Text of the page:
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Tasmanian government lost in the woods as deer wreak havoc

A feral deer buck in Tasmania (Invasive Species Council / Faye Beswick)

CERVINE pests are destroying the environment, farms, Aboriginal heritage and the economy due to the authorities’ inaction on the Apple Isle.

The claim in a new report issued by The Invasive Species Council accompanied a warning that a million feral deer could be running amok over 54 per cent of Tasmania by 2050.

A projected increase in numbers of 11.5 per cent annually from the 100,000 deer currently invading 27 per cent of the state today,

Report author Peter Jacobs urged premier Peter Gutwein to take the environmental and economic emergency seriously.

“It’s clear from my research that the current deer management strategy in Tasmania is putting farmers and land managers on a collision course with these highly destructive feral animals,” Mr Jacobs said.

“If the government doesn’t alter course, the losers will be the Tasmanian environment, tourism, community and the economy.”

The expert said feral deer could soon be costing even more than the estimated $100 million hit to the economy they cause every year.

“We can expect feral deer to spread deeper into the Tasmanian Wilderness World Heritage Area, creating grave environmental impacts and harming Tasmania’s international tourism reputation,” he said.

Christine Milne of the Bob Brown Foundation, which commissioned the report, said the out-of-control spread of deer in Tasmania is an ecological time bomb.

“Just because the Tasmanian government wants to pretend we remain a far-flung outpost of the Empire and copy the recreational trophy hunting habits of the 19th-century British aristocracy doesn’t mean we should sacrifice our environment and farming community,” Ms Milne said.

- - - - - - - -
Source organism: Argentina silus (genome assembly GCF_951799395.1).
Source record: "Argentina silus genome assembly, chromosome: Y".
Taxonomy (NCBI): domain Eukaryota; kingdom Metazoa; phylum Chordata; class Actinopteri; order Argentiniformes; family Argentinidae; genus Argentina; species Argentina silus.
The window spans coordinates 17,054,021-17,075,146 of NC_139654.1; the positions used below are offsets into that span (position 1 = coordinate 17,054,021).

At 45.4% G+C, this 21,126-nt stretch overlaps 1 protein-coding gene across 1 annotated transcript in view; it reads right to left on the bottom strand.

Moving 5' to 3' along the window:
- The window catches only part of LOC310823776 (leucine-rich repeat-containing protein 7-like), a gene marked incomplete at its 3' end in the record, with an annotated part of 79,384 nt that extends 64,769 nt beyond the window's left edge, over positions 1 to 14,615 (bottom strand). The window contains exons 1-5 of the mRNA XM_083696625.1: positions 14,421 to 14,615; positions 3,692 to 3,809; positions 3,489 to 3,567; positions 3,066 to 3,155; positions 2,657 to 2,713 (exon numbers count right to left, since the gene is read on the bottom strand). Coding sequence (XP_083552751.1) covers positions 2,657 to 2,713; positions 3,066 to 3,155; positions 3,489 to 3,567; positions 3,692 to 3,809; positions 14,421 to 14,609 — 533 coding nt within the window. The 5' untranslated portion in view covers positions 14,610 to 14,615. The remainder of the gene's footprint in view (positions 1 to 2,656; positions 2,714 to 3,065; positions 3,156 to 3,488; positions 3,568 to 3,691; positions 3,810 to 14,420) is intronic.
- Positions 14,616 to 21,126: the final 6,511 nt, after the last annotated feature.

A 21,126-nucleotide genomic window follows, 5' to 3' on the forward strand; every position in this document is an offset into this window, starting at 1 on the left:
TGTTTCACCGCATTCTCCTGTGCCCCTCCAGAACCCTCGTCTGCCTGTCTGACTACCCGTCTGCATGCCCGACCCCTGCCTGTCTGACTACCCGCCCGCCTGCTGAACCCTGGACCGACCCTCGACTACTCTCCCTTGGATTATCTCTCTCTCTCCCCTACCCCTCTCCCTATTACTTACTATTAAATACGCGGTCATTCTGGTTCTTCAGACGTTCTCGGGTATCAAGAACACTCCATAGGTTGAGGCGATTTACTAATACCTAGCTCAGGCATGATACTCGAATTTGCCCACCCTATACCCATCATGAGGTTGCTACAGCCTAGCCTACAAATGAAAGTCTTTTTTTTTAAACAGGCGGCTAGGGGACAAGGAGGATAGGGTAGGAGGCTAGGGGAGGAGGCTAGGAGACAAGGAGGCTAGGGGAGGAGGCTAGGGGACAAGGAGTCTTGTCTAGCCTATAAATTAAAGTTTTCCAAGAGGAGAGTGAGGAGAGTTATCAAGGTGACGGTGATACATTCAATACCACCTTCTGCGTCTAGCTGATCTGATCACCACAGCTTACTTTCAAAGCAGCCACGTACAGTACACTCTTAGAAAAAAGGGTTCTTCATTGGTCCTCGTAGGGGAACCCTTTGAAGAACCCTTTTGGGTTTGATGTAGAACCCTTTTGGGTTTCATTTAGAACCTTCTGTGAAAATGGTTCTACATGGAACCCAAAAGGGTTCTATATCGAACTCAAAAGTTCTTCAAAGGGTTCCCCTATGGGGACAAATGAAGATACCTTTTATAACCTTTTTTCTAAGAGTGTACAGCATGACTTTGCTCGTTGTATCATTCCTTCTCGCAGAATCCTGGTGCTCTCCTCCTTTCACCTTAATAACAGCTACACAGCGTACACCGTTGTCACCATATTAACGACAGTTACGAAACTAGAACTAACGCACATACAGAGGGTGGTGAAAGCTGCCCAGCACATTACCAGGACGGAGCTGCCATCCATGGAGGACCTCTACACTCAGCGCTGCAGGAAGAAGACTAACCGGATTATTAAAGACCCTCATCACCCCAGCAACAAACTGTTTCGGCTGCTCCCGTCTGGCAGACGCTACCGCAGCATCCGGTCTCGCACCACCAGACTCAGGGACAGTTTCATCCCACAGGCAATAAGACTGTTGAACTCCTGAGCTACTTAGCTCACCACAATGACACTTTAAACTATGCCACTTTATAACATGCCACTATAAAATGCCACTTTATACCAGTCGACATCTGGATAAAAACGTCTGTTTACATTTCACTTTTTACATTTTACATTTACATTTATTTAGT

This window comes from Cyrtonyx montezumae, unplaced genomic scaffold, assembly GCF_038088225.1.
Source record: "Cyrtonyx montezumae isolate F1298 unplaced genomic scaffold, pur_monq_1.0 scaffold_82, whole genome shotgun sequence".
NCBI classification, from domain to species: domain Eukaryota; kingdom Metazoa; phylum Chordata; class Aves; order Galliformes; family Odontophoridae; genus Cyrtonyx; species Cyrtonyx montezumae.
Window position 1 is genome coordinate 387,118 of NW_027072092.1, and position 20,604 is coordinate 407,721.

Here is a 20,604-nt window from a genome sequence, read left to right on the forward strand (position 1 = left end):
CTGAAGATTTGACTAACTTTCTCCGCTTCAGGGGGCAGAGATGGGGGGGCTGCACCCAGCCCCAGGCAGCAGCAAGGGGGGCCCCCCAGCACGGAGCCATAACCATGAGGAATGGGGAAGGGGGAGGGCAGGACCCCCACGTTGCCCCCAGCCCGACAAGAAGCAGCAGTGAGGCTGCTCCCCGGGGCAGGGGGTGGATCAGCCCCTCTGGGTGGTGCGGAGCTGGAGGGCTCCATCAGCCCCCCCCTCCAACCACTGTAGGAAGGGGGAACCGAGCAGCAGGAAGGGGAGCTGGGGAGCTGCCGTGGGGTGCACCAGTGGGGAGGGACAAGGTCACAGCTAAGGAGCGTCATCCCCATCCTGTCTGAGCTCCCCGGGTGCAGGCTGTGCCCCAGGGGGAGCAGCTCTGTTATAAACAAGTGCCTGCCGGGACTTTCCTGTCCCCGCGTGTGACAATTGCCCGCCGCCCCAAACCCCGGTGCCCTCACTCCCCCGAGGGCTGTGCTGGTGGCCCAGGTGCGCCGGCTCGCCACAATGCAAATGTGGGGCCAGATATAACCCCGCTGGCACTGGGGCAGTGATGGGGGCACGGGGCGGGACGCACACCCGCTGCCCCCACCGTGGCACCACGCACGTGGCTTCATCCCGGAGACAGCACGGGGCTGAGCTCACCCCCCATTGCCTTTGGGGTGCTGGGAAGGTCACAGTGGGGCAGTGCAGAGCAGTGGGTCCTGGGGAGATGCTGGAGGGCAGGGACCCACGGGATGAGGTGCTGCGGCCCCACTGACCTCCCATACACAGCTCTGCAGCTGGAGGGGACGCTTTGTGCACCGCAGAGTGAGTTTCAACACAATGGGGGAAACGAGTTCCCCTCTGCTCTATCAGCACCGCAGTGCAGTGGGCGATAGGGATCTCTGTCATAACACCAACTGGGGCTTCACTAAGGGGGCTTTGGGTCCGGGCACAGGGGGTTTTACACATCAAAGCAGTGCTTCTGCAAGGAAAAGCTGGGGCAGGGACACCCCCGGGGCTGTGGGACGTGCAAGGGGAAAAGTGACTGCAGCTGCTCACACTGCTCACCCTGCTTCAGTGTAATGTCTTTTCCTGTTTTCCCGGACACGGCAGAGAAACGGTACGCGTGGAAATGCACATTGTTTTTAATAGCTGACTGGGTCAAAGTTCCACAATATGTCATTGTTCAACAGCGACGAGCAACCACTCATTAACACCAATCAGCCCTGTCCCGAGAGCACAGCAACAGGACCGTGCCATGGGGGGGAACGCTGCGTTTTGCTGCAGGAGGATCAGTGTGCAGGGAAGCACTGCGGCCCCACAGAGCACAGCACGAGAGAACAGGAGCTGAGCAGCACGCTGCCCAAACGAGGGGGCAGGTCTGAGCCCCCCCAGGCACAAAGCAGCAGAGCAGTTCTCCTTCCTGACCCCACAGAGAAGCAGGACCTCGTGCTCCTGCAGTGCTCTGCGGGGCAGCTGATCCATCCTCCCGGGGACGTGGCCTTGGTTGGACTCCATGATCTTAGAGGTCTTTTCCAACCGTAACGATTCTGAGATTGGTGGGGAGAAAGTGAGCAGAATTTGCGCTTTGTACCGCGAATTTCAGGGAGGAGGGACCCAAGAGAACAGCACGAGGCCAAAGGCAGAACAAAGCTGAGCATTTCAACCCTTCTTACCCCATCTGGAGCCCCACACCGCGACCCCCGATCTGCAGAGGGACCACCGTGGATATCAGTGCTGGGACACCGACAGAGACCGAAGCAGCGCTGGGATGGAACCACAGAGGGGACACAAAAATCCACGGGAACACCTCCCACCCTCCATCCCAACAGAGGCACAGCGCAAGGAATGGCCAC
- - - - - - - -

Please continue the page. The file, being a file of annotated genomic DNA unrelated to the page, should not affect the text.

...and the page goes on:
The former federal Greens leader accused the state government of sleeping on the job and said it is time for a major shift on deer control policy.

“We call on Premier Gutwein and [Primary Industries and Resources] Minister [Guy] Barnett to remove feral deer’s protected status and to adopt world’s best practice and a 21st-century biosecurity approach to the management of feral deer in Tasmania,” she said.

Tasmanian Farmers and Graziers Association CEO John McKew said although his group wasn’t consulted during research for the new report, it is ready to be a proactive and responsible part of the solution.

He said a recent survey of 240 TFGA members ahead of early September talks with the state government revealed feral deer are considered the number six wildlife pest problem for Tasmanian pastoralists, behind different species of wallabies, possums, cockatoos and feral cats.

Nonetheless, Mr McKew said the invasion of feral deer is a crucial issue causing significant impact.

That’s in the context of the broader pest problem facing Tasmanian farmers, which costs them over $10 million a year in lost income and productivity and environmental damage.

“Deer don’t discriminate between a natural forest and farmland,” he said.

“They will run and cause problems across all of these areas.

“Their numbers are not diminishing, they’re growing, and their impact on our members is also growing.

“But deer are not the only problem we have.”

The Invasive Species Council report recommends reducing Tasmania’s deer population to 10,000 by 2032.

It also proposes 28 concrete points of action to stop the damage feral deer are doing to the state’s natural, societal and agricultural jewels.

Those points include a petition to the Tasmanian government to allocate $1.65 million annually until 2025 towards deer management, alongside $150,000 every year from the federal government.

“If the Tasmanian government fails to heed this wake-up call, rocketing feral deer numbers will take an increasingly heavy toll on the Tasmanian economy and the emotional welfare of farmers,” Mr Jacobs said.

Graphic: Invasive Species Council
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Cameron Doody

Cameron holds a doctorate in Studies of the Ancient World from the Autonomous and Complutense Universities of Madrid. He has 4.5 years' experience as a reporter in Spain and 3.5 years' experience as a lecturer in Ethics. Writing from Gawler in South Australia, in Kaurna country, he is passionate about advocating for a more humane economy, digital and workers' rights, freedom of expression, sustainability and multiculturalism. In his spare time he enjoys unwinding with friends and family, playing the piano and helping to make the world a better place.

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